# Commercial Investing regarding taxes

6 Replies

Another question I can't seem to find anything is. I know in the beginning of a loan you can just write off the interest because that's all your getting charged but later down the road you pay more down on principle so couldn't an investor lose money overall say if the principle is over the amount they can depreciate since investors typically use depreciation to offset the principle cost?

There's always a chance of losing money, @Matthew Aubert , but this is the least of your concerns.

@Matthew Madrigal from a tax prospective, the longer you hold a property, the less and less advantages the taxes can be as the principle payments overcome the interest payments and the depreciation become completely exhausted. This is very apparent in properties that are held for 20 or more years and have been refinanced. I have seen properties that have a positive cash flow on a before tax basis but with almost no interest or depreciation to lower NOI on the tax returns, the taxes can be more than what the property is cash flowing on a before tax basis.

For Example:

Lets take a property that has fully exhausted it's depreciation and the mortgage is almost fully amortized. Let's also assume the properties NOI is \$50,000 and the mortgage payment is \$35,000. Let's also assume the interest payment of the mortgage is \$5,000 with no other deductions (not even the 20% pass through deduction for simplicity). Lastly, let's assume the tax payer pays a 37% ordinary rate on every additional dollar they make. The math would look something like this.

BEFORE TAX CASH FLOW

NOI: \$50,000

Mortgage : (\$35,000)

Cash Flow : \$15,000

AFTER TAX CASH FLOW

NOI: \$50,000

Interest: (\$5,000)

Taxable Income: \$45,000

Tax Rate: 37%

Tax Liability: (\$16,650)

Before Tax Cash Flow: \$15,000

Tax Liability: (\$16,650)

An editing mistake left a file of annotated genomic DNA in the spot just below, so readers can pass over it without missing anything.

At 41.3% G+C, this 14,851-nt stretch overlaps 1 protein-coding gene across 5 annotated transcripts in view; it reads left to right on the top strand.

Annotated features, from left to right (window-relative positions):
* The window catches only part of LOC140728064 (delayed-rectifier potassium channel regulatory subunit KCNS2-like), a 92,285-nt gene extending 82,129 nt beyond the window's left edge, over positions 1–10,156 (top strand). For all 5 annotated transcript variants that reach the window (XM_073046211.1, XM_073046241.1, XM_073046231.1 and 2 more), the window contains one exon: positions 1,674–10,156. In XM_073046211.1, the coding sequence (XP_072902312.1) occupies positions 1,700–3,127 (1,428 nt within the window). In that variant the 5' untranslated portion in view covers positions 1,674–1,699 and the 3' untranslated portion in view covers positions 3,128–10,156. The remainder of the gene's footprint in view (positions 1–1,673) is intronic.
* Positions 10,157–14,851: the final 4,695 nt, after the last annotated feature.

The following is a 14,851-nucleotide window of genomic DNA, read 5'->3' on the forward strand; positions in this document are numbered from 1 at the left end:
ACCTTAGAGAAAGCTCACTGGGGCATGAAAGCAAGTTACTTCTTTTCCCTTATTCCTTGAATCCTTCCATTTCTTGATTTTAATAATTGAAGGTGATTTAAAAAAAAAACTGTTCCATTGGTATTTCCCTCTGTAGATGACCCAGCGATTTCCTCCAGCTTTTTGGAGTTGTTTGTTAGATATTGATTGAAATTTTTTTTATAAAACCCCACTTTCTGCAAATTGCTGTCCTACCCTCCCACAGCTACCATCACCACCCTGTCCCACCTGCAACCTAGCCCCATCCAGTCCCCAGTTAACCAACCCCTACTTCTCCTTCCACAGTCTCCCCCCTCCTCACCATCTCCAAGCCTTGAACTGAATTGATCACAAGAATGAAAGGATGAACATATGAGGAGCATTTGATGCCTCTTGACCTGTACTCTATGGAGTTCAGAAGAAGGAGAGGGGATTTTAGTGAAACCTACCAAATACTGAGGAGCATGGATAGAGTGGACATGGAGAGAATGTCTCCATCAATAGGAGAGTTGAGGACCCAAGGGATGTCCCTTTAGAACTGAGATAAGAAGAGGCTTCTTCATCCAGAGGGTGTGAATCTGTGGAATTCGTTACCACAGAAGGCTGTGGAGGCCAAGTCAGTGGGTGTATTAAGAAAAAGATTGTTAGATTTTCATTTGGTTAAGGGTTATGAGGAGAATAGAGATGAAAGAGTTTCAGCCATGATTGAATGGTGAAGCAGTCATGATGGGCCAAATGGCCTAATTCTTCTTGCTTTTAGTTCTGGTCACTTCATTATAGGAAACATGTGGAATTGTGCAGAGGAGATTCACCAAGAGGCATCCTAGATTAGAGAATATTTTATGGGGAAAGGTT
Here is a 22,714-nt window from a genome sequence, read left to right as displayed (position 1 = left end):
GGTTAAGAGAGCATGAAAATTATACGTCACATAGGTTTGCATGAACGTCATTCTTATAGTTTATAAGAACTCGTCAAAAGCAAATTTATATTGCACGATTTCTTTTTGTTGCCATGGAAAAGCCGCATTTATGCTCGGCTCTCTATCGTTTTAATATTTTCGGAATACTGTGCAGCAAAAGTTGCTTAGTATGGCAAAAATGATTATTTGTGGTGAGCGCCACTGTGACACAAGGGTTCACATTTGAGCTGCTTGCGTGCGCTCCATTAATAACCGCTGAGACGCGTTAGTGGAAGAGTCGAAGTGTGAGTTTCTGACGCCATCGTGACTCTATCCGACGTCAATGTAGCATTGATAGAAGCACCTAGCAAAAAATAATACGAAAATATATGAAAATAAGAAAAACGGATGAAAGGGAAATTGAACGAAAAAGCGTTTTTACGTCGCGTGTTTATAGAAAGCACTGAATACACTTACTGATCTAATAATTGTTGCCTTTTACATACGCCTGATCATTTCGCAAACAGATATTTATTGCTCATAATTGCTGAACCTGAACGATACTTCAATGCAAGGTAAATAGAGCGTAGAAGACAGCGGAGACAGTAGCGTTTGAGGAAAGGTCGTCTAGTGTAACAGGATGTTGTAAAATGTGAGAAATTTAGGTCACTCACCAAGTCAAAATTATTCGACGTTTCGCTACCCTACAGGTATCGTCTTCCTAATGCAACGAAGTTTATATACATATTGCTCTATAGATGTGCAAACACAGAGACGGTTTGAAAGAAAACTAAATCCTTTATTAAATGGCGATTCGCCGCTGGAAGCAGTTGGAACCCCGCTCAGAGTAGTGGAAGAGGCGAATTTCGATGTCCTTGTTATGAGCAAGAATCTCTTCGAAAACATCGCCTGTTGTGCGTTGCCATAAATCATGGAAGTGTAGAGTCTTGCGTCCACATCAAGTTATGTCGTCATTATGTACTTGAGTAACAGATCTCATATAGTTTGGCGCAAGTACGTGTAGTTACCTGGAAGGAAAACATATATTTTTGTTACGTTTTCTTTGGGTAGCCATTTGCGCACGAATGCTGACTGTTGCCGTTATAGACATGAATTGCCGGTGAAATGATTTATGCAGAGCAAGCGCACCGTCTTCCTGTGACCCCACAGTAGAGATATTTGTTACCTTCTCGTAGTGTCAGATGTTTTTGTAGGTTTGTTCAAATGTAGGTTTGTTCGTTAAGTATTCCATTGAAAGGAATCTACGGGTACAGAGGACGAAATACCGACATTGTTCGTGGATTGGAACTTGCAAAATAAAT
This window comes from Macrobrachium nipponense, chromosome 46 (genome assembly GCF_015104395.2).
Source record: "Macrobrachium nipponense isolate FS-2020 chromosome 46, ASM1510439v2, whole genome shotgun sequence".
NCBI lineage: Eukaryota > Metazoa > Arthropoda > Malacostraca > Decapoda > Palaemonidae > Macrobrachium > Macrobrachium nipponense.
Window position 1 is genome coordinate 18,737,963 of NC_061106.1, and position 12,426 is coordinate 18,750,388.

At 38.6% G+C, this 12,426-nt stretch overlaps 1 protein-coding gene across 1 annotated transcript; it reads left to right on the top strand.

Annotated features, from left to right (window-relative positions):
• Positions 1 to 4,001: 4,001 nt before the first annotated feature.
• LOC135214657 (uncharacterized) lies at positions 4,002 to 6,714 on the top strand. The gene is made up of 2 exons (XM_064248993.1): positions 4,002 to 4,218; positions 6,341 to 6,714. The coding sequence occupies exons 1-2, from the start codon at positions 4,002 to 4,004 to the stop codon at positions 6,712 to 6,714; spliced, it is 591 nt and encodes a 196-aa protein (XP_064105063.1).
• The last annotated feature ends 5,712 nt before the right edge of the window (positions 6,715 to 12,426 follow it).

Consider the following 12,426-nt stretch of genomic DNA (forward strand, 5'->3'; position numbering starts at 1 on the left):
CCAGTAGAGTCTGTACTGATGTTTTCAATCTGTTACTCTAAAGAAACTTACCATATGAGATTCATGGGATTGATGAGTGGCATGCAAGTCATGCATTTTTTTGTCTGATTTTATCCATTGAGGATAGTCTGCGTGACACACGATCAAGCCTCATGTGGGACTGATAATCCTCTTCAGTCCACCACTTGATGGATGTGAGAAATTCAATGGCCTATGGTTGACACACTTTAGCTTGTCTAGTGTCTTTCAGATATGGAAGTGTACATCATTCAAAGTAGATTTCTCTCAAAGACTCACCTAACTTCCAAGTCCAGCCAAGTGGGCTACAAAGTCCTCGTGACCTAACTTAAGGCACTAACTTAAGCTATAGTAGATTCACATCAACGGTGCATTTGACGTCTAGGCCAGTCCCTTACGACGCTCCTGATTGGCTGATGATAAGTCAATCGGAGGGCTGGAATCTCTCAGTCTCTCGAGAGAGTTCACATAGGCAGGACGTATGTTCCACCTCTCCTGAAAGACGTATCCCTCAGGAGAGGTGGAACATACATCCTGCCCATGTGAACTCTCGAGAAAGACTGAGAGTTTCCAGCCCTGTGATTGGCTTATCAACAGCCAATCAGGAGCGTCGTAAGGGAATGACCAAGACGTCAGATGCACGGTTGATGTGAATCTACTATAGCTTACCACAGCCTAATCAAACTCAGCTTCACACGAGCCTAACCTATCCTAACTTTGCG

After Tax Cash Flow: (\$1,650)

As you can see, in these circumstance, a before tax cash flow doesn't answer the entire story. So to answer your question, yes you can lose money but it would take some poor tax planning and investment management.

James Storey, CCIM

If you have a 15 year mortgage - your mortgage interest deduction finishes up in 15 years
If you have a 30 year mortgage - your mortgage interest deduction finishes up in 30 years

If you have a commercial property - your depreciation will wrap up in 39 years.

So all things considered - you can see yourself with more taxable income after your interest / depreciation deduction finishes up. It is some conversations with your CPA to discuss ways you can get more deductions when those run up.

@Matthew Madrigal while deducting your mortgage interest is handy,  it should not be the only reason your investment works.  I submit to you that if you "need" mortgage interest or depreciation to make an investment function then it isn't an investment after all.  Remember the purpose here is to MAKE money, and when you do that, you owe taxes.  Yes there are ways to mitigate the excessive taxation that exists (through cost segregation, 1031 exchanges, other deductions and writeoffs), but the PURPOSE isn't about looking for write offs.  It is about making a return on your time and money... and sometimes you'll end up paying taxes.  Which is generally a better problem to have than losing all of your money on bad or over leveraged investments and not owing taxes because you are broke.

I'm with Allen on this one.  Your cash flow, which should be the reason you buy in the first place (unless you are a very big player), is better known as BTCF - before tax cash flow.  Think of the depreciation and expenses as a bonus that can change based on many things.

And remember, you may get emotionally attached to a property you've held for a long time but if you 1031 out of it you will LOVE the new found monies!

It's all relative to where the investor is at in life cycle and what their goals are. Some are wealth creation, some are wealth stabilization, and some are wealth preservation.

Someone who is 25 years old making 70,000 a year with net worth of 500,000 is different than someone who is a doctor making 1 million a year income with net worth of 20 million approaching retirement. One wants huge wealth growth and the other wants some wealth growth to outpace inflation and keep what they have safe.